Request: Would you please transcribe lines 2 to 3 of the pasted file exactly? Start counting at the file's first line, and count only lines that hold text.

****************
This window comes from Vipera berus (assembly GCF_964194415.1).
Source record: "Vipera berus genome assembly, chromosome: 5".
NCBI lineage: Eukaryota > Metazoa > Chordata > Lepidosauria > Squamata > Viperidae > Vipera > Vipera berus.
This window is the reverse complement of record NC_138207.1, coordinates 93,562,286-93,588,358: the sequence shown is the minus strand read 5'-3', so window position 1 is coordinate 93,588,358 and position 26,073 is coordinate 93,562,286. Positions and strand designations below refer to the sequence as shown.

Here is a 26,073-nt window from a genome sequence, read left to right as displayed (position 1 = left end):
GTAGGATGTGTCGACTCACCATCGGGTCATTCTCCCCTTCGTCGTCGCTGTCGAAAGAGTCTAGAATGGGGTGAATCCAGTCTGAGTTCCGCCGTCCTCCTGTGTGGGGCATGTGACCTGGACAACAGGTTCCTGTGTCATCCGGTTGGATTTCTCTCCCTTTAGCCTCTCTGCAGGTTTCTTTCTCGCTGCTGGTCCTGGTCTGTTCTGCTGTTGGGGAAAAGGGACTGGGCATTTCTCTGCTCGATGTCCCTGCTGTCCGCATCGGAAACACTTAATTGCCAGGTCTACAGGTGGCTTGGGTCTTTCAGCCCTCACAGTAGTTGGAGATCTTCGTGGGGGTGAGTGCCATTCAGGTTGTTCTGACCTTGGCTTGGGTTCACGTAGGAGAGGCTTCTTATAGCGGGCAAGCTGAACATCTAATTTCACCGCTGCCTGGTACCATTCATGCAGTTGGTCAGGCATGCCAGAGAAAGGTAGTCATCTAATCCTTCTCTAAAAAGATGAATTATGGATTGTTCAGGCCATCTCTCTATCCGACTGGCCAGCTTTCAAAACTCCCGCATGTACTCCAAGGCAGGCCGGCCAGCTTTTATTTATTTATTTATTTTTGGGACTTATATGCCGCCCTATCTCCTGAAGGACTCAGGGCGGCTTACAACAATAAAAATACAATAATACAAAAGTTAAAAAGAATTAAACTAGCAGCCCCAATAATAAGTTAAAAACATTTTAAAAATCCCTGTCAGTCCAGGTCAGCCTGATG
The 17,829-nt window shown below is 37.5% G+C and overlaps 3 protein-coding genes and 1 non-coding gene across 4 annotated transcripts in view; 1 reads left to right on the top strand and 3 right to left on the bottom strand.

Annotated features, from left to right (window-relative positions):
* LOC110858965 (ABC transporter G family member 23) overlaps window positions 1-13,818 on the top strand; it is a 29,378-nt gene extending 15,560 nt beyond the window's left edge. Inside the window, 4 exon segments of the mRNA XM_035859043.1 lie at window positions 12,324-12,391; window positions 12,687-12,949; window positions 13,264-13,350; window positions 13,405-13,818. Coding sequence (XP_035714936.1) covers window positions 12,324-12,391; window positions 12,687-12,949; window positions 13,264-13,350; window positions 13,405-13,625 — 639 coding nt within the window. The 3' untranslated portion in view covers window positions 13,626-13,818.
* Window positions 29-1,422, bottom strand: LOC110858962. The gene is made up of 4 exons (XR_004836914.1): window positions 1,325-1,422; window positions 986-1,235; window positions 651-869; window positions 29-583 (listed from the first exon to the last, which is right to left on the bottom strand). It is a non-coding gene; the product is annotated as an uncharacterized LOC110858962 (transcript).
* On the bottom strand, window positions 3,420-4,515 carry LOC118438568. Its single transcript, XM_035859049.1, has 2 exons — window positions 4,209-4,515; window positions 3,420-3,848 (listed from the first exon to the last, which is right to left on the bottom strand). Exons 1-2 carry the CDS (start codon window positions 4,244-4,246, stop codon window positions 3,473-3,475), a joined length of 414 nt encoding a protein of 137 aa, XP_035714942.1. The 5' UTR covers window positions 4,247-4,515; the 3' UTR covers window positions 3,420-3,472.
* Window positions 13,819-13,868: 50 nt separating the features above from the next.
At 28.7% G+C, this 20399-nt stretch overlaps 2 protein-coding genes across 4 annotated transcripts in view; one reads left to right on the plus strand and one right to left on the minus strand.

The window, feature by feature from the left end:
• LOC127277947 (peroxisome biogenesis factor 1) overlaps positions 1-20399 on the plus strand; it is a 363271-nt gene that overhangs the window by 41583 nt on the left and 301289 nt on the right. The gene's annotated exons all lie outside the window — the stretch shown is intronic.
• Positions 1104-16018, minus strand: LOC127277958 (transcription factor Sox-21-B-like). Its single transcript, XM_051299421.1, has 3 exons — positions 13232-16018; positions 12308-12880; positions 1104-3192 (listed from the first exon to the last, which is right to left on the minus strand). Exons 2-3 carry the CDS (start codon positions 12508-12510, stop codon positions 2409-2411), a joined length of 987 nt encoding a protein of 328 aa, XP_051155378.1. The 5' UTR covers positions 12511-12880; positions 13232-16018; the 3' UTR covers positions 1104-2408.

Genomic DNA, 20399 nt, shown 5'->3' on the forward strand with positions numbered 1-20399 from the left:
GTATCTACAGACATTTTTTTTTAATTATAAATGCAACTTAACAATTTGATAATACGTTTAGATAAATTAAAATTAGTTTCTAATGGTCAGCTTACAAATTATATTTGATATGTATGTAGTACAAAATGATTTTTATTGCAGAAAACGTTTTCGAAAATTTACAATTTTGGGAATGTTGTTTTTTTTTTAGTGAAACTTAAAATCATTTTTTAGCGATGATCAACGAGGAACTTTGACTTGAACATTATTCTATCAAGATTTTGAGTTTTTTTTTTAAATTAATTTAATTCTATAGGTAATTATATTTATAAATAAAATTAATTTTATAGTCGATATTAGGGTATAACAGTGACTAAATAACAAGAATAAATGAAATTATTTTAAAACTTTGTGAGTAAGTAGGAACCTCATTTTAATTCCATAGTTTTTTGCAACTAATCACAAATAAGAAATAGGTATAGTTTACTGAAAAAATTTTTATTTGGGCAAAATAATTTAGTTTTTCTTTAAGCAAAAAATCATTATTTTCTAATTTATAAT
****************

Source record: "Vipera berus genome assembly, chromosome: 5".
NCBI lineage: Eukaryota > Metazoa > Chordata > Lepidosauria > Squamata > Viperidae > Vipera > Vipera berus.